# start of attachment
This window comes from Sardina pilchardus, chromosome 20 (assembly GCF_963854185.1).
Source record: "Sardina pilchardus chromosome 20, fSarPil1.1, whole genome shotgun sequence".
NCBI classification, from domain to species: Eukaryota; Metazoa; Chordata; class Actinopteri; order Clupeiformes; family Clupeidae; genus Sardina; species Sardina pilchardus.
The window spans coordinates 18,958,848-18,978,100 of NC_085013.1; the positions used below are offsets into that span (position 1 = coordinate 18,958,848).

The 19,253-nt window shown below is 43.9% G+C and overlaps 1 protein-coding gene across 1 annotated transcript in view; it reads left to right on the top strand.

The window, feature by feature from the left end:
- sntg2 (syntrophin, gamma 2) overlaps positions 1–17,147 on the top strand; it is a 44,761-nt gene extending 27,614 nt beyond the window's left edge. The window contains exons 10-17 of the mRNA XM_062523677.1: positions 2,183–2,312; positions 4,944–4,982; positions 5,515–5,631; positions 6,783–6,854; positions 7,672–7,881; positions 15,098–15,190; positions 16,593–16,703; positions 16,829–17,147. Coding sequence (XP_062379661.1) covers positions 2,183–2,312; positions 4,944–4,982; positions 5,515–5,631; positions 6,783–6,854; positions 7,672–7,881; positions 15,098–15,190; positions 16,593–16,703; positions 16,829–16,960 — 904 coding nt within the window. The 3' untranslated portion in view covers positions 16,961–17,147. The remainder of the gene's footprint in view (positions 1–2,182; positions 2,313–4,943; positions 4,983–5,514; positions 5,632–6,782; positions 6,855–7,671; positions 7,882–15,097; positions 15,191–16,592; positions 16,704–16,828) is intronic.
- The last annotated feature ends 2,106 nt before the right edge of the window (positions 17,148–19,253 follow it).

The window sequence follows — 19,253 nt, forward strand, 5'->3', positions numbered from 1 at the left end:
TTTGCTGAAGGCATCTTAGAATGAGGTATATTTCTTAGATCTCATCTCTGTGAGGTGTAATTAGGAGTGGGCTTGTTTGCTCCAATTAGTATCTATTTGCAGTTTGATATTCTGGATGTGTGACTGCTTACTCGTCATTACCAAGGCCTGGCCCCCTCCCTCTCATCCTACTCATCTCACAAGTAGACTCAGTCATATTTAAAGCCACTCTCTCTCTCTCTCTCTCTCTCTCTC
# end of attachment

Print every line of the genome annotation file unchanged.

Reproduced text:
This window comes from Sardina pilchardus, chromosome 20 (assembly GCF_963854185.1).
Source record: "Sardina pilchardus chromosome 20, fSarPil1.1, whole genome shotgun sequence".
NCBI classification, from domain to species: Eukaryota; Metazoa; Chordata; class Actinopteri; order Clupeiformes; family Clupeidae; genus Sardina; species Sardina pilchardus.
The window spans coordinates 18,958,848-18,978,100 of NC_085013.1; the positions used below are offsets into that span (position 1 = coordinate 18,958,848).

The 19,253-nt window shown below is 43.9% G+C and overlaps 1 protein-coding gene across 1 annotated transcript in view; it reads left to right on the top strand.

The window, feature by feature from the left end:
- sntg2 (syntrophin, gamma 2) overlaps positions 1–17,147 on the top strand; it is a 44,761-nt gene extending 27,614 nt beyond the window's left edge. The window contains exons 10-17 of the mRNA XM_062523677.1: positions 2,183–2,312; positions 4,944–4,982; positions 5,515–5,631; positions 6,783–6,854; positions 7,672–7,881; positions 15,098–15,190; positions 16,593–16,703; positions 16,829–17,147. Coding sequence (XP_062379661.1) covers positions 2,183–2,312; positions 4,944–4,982; positions 5,515–5,631; positions 6,783–6,854; positions 7,672–7,881; positions 15,098–15,190; positions 16,593–16,703; positions 16,829–16,960 — 904 coding nt within the window. The 3' untranslated portion in view covers positions 16,961–17,147. The remainder of the gene's footprint in view (positions 1–2,182; positions 2,313–4,943; positions 4,983–5,514; positions 5,632–6,782; positions 6,855–7,671; positions 7,882–15,097; positions 15,191–16,592; positions 16,704–16,828) is intronic.
- The last annotated feature ends 2,106 nt before the right edge of the window (positions 17,148–19,253 follow it).

The window sequence follows — 19,253 nt, forward strand, 5'->3', positions numbered from 1 at the left end:
TTTGCTGAAGGCATCTTAGAATGAGGTATATTTCTTAGATCTCATCTCTGTGAGGTGTAATTAGGAGTGGGCTTGTTTGCTCCAATTAGTATCTATTTGCAGTTTGATATTCTGGATGTGTGACTGCTTACTCGTCATTACCAAGGCCTGGCCCCCTCCCTCTCATCCTACTCATCTCACAAGTAGACTCAGTCATATTTAAAGCCACTCTCTCTCTCTCTCTCTCTCTCTCTC